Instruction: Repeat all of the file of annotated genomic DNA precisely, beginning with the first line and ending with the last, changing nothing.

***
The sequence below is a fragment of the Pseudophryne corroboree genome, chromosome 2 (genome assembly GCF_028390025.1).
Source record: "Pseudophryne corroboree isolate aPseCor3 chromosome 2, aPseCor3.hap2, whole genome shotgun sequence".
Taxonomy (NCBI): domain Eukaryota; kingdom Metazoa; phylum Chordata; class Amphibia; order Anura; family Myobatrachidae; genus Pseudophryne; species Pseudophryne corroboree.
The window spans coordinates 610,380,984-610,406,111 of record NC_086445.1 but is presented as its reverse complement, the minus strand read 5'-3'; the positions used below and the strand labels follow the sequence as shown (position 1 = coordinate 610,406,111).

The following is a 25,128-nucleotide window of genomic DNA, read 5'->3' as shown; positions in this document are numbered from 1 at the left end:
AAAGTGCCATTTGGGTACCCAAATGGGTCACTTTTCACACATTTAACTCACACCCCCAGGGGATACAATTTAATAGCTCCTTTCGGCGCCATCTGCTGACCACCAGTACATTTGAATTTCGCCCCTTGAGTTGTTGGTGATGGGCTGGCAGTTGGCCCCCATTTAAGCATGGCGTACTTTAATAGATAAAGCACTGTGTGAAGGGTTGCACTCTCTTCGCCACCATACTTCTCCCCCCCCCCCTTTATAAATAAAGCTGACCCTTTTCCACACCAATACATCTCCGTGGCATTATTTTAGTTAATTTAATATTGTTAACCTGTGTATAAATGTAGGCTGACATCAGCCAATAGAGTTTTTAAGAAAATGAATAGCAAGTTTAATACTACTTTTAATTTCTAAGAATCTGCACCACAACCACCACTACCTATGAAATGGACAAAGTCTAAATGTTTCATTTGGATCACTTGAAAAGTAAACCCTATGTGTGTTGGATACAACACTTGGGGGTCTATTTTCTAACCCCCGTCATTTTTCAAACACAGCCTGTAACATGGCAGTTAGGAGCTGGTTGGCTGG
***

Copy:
The sequence below is a fragment of the Pseudophryne corroboree genome, chromosome 2 (genome assembly GCF_028390025.1).
Source record: "Pseudophryne corroboree isolate aPseCor3 chromosome 2, aPseCor3.hap2, whole genome shotgun sequence".
Taxonomy (NCBI): domain Eukaryota; kingdom Metazoa; phylum Chordata; class Amphibia; order Anura; family Myobatrachidae; genus Pseudophryne; species Pseudophryne corroboree.
The window spans coordinates 610,380,984-610,406,111 of record NC_086445.1 but is presented as its reverse complement, the minus strand read 5'-3'; the positions used below and the strand labels follow the sequence as shown (position 1 = coordinate 610,406,111).

The following is a 25,128-nucleotide window of genomic DNA, read 5'->3' as shown; positions in this document are numbered from 1 at the left end:
AAAGTGCCATTTGGGTACCCAAATGGGTCACTTTTCACACATTTAACTCACACCCCCAGGGGATACAATTTAATAGCTCCTTTCGGCGCCATCTGCTGACCACCAGTACATTTGAATTTCGCCCCTTGAGTTGTTGGTGATGGGCTGGCAGTTGGCCCCCATTTAAGCATGGCGTACTTTAATAGATAAAGCACTGTGTGAAGGGTTGCACTCTCTTCGCCACCATACTTCTCCCCCCCCCCCTTTATAAATAAAGCTGACCCTTTTCCACACCAATACATCTCCGTGGCATTATTTTAGTTAATTTAATATTGTTAACCTGTGTATAAATGTAGGCTGACATCAGCCAATAGAGTTTTTAAGAAAATGAATAGCAAGTTTAATACTACTTTTAATTTCTAAGAATCTGCACCACAACCACCACTACCTATGAAATGGACAAAGTCTAAATGTTTCATTTGGATCACTTGAAAAGTAAACCCTATGTGTGTTGGATACAACACTTGGGGGTCTATTTTCTAACCCCCGTCATTTTTCAAACACAGCCTGTAACATGGCAGTTAGGAGCTGGTTGGCTGG